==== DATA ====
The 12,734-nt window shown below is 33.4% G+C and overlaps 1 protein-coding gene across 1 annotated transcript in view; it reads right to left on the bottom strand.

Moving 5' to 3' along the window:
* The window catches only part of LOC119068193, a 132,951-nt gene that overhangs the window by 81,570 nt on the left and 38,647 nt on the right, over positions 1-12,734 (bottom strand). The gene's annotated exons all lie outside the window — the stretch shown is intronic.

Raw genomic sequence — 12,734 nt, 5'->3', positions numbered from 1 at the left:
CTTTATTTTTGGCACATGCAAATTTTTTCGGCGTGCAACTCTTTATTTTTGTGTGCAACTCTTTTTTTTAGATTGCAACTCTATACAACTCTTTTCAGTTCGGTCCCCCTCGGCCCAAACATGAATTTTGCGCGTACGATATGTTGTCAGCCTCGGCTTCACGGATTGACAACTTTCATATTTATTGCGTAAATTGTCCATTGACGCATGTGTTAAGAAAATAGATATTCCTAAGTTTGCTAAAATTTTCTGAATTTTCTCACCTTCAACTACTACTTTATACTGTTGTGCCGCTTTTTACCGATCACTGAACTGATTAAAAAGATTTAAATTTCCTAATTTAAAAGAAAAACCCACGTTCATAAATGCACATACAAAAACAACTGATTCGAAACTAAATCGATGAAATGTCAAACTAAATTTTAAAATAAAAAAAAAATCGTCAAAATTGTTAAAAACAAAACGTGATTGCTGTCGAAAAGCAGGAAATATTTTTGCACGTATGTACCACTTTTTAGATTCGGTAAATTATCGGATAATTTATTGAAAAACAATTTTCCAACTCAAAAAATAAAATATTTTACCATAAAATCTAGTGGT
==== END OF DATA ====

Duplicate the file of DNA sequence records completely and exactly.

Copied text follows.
The 12,734-nt window shown below is 33.4% G+C and overlaps 1 protein-coding gene across 1 annotated transcript in view; it reads right to left on the bottom strand.

Moving 5' to 3' along the window:
* The window catches only part of LOC119068193, a 132,951-nt gene that overhangs the window by 81,570 nt on the left and 38,647 nt on the right, over positions 1-12,734 (bottom strand). The gene's annotated exons all lie outside the window — the stretch shown is intronic.

Raw genomic sequence — 12,734 nt, 5'->3', positions numbered from 1 at the left:
CTTTATTTTTGGCACATGCAAATTTTTTCGGCGTGCAACTCTTTATTTTTGTGTGCAACTCTTTTTTTTAGATTGCAACTCTATACAACTCTTTTCAGTTCGGTCCCCCTCGGCCCAAACATGAATTTTGCGCGTACGATATGTTGTCAGCCTCGGCTTCACGGATTGACAACTTTCATATTTATTGCGTAAATTGTCCATTGACGCATGTGTTAAGAAAATAGATATTCCTAAGTTTGCTAAAATTTTCTGAATTTTCTCACCTTCAACTACTACTTTATACTGTTGTGCCGCTTTTTACCGATCACTGAACTGATTAAAAAGATTTAAATTTCCTAATTTAAAAGAAAAACCCACGTTCATAAATGCACATACAAAAACAACTGATTCGAAACTAAATCGATGAAATGTCAAACTAAATTTTAAAATAAAAAAAAAATCGTCAAAATTGTTAAAAACAAAACGTGATTGCTGTCGAAAAGCAGGAAATATTTTTGCACGTATGTACCACTTTTTAGATTCGGTAAATTATCGGATAATTTATTGAAAAACAATTTTCCAACTCAAAAAATAAAATATTTTACCATAAAATCTAGTGGT